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Global Chip Shortage Will Continue For Another Year – Kotaku

Chip-making is costly, complicated, and not easy.

Employees at Jiejie Semiconductor Company in Nantong, China making chips this past March.
Photo: STR/AFP (Getty Images)

Earlier this year, Kotaku reported that the global chip shortage—which impacts everything from graphics cards to the PS5—was becoming a “crisis.” Now, Toshiba is warning that the shortage will continue for another year.

According to Bloomberg, high demand and material shortages are making it hard for Toshiba to fulfill its orders. “The supply of chips will remain very tight until at least September next year,” said Takeshi Kamebuchi, one of Toshiba’s directors in charge of semiconductors. “In some cases, we may find some customers not being fully served until 2023.”

Only a handful of companies are able to make these chips, explains The Wall Street Journal. The foundries are astronomically expensive to set up and orders need to be placed far in advance. An increase in Covid-19 cases, natural disasters like droughts, or an increase in political tensions, such as between the US and China, can all impact the global chip supply chain.

The shortages are impacting companies across the board. GM is going to slash vehicle production due to the issues, reports CNBC, and according to London-based telecoms research consultancy STL Partners (via Telecom TV), the chip shortages could impact telecoms as well, continuing well into 2023.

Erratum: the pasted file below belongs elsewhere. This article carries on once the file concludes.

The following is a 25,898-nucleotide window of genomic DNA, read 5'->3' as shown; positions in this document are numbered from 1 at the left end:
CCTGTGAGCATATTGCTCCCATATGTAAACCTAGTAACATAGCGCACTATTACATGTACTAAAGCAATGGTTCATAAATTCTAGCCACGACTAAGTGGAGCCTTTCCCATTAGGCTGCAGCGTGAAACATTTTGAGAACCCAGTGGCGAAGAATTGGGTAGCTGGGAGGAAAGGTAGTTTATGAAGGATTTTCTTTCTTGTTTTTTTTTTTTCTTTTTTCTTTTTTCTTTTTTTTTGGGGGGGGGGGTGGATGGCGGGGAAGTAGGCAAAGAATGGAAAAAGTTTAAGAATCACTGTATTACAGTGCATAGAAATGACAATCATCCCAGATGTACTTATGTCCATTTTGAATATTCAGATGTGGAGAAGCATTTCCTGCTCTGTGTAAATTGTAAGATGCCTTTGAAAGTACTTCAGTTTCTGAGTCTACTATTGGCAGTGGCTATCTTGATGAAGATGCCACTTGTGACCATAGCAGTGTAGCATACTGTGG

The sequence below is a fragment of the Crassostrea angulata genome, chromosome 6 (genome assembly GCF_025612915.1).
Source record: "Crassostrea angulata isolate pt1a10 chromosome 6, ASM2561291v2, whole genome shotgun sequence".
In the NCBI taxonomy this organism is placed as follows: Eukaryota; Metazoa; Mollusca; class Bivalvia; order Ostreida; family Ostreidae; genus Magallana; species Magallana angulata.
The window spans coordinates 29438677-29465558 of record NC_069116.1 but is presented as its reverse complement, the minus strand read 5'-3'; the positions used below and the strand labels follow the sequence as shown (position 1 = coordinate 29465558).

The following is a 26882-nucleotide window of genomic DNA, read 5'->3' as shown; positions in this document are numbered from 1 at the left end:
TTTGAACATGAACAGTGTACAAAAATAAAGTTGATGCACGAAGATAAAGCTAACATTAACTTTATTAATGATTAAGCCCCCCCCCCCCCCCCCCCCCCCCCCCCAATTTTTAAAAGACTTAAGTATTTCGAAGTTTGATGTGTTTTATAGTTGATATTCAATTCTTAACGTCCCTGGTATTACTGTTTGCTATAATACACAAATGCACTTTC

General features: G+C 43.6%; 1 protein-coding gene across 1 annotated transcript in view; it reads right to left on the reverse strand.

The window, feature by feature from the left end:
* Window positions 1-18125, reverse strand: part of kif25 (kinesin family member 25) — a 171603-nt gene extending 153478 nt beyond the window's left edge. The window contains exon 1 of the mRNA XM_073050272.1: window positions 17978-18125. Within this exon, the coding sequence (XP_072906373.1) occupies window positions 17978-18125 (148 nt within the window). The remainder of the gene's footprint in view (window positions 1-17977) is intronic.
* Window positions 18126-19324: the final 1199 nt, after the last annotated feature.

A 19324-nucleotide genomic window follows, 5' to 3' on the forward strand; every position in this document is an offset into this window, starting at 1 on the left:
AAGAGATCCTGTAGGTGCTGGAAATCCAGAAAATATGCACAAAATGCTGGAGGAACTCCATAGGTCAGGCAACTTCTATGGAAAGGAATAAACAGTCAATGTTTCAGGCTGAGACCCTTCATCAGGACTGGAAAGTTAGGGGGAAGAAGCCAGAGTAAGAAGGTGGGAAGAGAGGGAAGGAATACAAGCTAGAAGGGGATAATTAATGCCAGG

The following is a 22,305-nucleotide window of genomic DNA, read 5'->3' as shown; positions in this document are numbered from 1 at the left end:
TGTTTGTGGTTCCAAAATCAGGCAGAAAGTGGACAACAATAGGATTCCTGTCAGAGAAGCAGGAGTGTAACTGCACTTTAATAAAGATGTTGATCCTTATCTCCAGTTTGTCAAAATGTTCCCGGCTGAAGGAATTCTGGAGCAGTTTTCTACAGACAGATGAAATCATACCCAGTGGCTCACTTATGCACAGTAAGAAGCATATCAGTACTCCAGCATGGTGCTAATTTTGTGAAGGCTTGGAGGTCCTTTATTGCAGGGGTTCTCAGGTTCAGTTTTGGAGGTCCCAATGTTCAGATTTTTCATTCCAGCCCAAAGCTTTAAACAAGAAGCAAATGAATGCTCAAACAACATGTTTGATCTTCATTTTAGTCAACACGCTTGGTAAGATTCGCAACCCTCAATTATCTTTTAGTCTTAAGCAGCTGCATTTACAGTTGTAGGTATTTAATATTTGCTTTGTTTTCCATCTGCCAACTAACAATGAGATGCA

But what does this mean for game consoles?

While Sony said it can sell over 14.8 million PlayStation 5 units, Bloomberg points out that PS5 production this year is falling behind that of the PS4. Nintendo also is having a difficult time meeting the demand for the Nintendo Switch. On October 8, Nintendo will release an OLED version of the Switch, which could run into shortage issues post launch. “If you are planning to buy Switch OLED model, be sure to get the first batch,” wrote Bloomberg’s Takashi Mochizuki. No doubt, good advice. We should all expect it to continue to be hard to get new game hardware.

“We consider which customer faces the most severe situation, such as the risk of the whole production line halting or the business getting obliterated without the supply of chips,” said Toshiba’s Kamebuchi. “Game console-makers are among the customers making the strongest demands, and I’m sincerely sorry for their frustration as none of them have a 100% satisfaction.”

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